It’s 9:43 on a Wednesday morning. I’m setting out to enjoy some new-to-me trails at Miller Woods Conversation Area. The Outer Loop Trail has about 4 miles of mostly single track through the woods. Beautiful. On this particular morning, I’m the first and only person out here! I came to do two laps, but…we’ll see. I take off out of the parking lot, through an open field section and up a gravel road to the first stretch of wooded trail. My body is just starting to get warm, my mind questioning if I can do this today, when I nearly collide with a baby deer.
Baby Deer Stare Down
I let out an audible, “GAH!” as both the baby deer and I stop, dead in our tracks, about 6 feet from each other. Eyes wide open. Just staring. Until it kind of got awkward.
What the hell do I do now? Stupidly, I think I should step aside and let it pass…much like I do when I come across another trail runner bombing down a hill while I’m chugging my way up. But of course the baby deer isn’t going to pass me. It doesn’t want to be anywhere near me. The abrupt sight of me probably shaved a few years of it’s life, poor thing.
I stay put while baby deer takes a moment to find a place to escape the trail. Then she bounds into the brush and away from the awkward human. I take a few deep breaths, laugh out loud, and start going again. This time, instead of questioning my ability to complete today’s run, I question what other adventures might be on the trail ahead.
Our weather feels very summer (above 90 degrees this week), but fall is approaching. All the spring baby spiders are now mature enough to cast impressive bridge lines across the forest. Naturally, being the first person on a trail in the morning feels a little bit like running through a haunted house. At first I try batting and rubbing off the invisible webs wrapping up my arms and legs. Frustratingly invisible. I can’t see them but I can feel them.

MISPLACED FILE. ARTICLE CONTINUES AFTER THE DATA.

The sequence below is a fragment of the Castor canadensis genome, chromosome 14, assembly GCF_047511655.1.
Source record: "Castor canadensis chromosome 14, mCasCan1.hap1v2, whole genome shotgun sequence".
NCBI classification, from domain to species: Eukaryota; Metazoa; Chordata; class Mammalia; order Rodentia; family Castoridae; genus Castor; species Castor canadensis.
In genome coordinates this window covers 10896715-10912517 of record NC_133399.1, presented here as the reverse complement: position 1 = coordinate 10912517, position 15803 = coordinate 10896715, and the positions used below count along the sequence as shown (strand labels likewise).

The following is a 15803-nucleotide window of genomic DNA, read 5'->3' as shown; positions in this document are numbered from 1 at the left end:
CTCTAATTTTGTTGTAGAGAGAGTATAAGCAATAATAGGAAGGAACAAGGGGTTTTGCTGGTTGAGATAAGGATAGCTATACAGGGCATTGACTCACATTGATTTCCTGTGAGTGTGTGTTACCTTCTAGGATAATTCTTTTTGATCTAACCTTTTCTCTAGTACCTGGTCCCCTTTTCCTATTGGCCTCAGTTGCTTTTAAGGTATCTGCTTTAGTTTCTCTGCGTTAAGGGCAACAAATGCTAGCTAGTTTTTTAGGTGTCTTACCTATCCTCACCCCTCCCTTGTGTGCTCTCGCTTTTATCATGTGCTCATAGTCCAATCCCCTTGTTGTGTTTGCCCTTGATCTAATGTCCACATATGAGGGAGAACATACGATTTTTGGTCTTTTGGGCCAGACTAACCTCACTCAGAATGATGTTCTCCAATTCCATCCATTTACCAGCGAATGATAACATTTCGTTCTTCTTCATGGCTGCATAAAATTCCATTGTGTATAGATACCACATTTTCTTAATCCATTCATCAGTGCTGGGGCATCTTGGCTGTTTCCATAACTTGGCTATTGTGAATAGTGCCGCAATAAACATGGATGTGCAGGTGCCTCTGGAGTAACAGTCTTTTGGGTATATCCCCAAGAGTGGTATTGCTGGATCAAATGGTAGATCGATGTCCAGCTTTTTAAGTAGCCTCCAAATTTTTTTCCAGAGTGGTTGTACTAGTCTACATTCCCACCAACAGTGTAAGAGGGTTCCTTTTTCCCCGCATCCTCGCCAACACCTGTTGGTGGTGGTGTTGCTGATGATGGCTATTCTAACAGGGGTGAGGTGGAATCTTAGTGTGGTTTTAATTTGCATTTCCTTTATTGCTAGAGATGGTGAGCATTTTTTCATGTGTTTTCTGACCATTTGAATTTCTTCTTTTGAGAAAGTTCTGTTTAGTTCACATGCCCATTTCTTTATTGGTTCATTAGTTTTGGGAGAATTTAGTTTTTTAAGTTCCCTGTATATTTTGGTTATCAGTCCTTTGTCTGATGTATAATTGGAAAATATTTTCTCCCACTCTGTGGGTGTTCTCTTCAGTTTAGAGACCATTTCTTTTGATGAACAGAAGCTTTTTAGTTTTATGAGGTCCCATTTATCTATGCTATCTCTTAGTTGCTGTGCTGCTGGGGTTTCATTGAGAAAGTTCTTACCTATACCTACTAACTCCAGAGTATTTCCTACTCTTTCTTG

I cleared cobweb all along the trail for that first loop. All the work those spiders put in the night before and here I come crashing through it. The ever present strands waving behind my biceps and hamstrings. Stuck in sweat across my forehead. Collecting on my shins. For a while I could see light reflecting off a web string caught in my eyelashes.
Like I said, it was really frustrating at first. What if a spider was hanging on for dear life inches behind my neck? RUN FASTER! But then it was obvious how pointless it was to try to rid myself of all the cobwebs. I’d only find more on the trail ahead. They weren’t slowing me down or hurting me. There were no spiders web-surfing behind me as I ran. So I accepted them and let my mind turn to other things.
Finding The Path
I had trouble finding the trail my first time at Miller Woods, but once you know what to look for, it’s pretty easy. Two sections along the Outer Loop Trail were heavily cut back last month. Dead limbs lay all around and the trail path is sometimes barely perceptible between the carnage. This time I knew what to look for; blue markings along the ground help guide you through switchbacks in the brush, as well as pink flags, numbered sign posts, and sometimes just patches of grass that are more matted down than the grass surrounding it.
I finished both laps, as I’d planned, and in about 50 minutes a piece. I love being able to stop at my car for fuel and refills every few miles. I finished and felt better about my training. I’m healthy. I’m capable.
Less than a month away from my first marathon in years (this’ll be #5), and I’ve been struggling. My runs haven’t all gone like they should. As you probably know, or can guess, there are many more mental battles to be fought when you have a string of bad runs. If you miss a run or two, you’re suddenly worried you’re out of shape. If you’re sore for too long or a little more fatigued one day, you’re worried your coming down the flu. You doubt your ability to do the distance. You drag your feet getting out the door. You negotiate your long run mileage or pace down.
So many negative thoughts have clung to my subconscious, like invisible cobwebs. I feel like I have to STOP IMMEDIATELY and clear them away before I can move forward. But I don’t. Yes I have some doubts, but last I checked, I’m healthy and capable. The cobwebs will only slow me down if I let them. So I don’t let them. Stop questioning if I can do this. Focus on what adventures might be on the trail ahead. I have a good plan and if I stick to the path marked out for me, I’ll be just fine.